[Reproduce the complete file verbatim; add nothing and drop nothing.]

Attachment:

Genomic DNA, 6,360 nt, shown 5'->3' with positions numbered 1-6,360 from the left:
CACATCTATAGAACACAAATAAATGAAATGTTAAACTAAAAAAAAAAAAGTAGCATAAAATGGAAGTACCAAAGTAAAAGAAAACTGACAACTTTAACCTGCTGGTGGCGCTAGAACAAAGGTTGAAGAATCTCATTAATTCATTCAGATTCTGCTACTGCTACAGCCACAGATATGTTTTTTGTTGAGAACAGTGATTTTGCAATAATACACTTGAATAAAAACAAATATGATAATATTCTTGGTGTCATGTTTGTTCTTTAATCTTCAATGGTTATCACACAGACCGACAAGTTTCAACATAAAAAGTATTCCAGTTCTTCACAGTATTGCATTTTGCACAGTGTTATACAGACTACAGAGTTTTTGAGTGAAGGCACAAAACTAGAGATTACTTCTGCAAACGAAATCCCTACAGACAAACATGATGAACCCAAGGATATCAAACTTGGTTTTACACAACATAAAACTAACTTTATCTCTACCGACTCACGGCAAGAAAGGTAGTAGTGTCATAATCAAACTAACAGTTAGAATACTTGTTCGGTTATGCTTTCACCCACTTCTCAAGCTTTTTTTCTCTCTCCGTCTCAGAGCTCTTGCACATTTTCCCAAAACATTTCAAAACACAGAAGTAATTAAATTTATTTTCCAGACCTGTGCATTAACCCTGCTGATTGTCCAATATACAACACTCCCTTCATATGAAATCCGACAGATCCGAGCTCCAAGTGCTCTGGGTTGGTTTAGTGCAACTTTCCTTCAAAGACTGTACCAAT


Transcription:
Genomic DNA, 6,360 nt, shown 5'->3' with positions numbered 1-6,360 from the left:
CACATCTATAGAACACAAATAAATGAAATGTTAAACTAAAAAAAAAAAAGTAGCATAAAATGGAAGTACCAAAGTAAAAGAAAACTGACAACTTTAACCTGCTGGTGGCGCTAGAACAAAGGTTGAAGAATCTCATTAATTCATTCAGATTCTGCTACTGCTACAGCCACAGATATGTTTTTTGTTGAGAACAGTGATTTTGCAATAATACACTTGAATAAAAACAAATATGATAATATTCTTGGTGTCATGTTTGTTCTTTAATCTTCAATGGTTATCACACAGACCGACAAGTTTCAACATAAAAAGTATTCCAGTTCTTCACAGTATTGCATTTTGCACAGTGTTATACAGACTACAGAGTTTTTGAGTGAAGGCACAAAACTAGAGATTACTTCTGCAAACGAAATCCCTACAGACAAACATGATGAACCCAAGGATATCAAACTTGGTTTTACACAACATAAAACTAACTTTATCTCTACCGACTCACGGCAAGAAAGGTAGTAGTGTCATAATCAAACTAACAGTTAGAATACTTGTTCGGTTATGCTTTCACCCACTTCTCAAGCTTTTTTTCTCTCTCCGTCTCAGAGCTCTTGCACATTTTCCCAAAACATTTCAAAACACAGAAGTAATTAAATTTATTTTCCAGACCTGTGCATTAACCCTGCTGATTGTCCAATATACAACACTCCCTTCATATGAAATCCGACAGATCCGAGCTCCAAGTGCTCTGGGTTGGTTTAGTGCAACTTTCCTTCAAAGACTGTACCAAT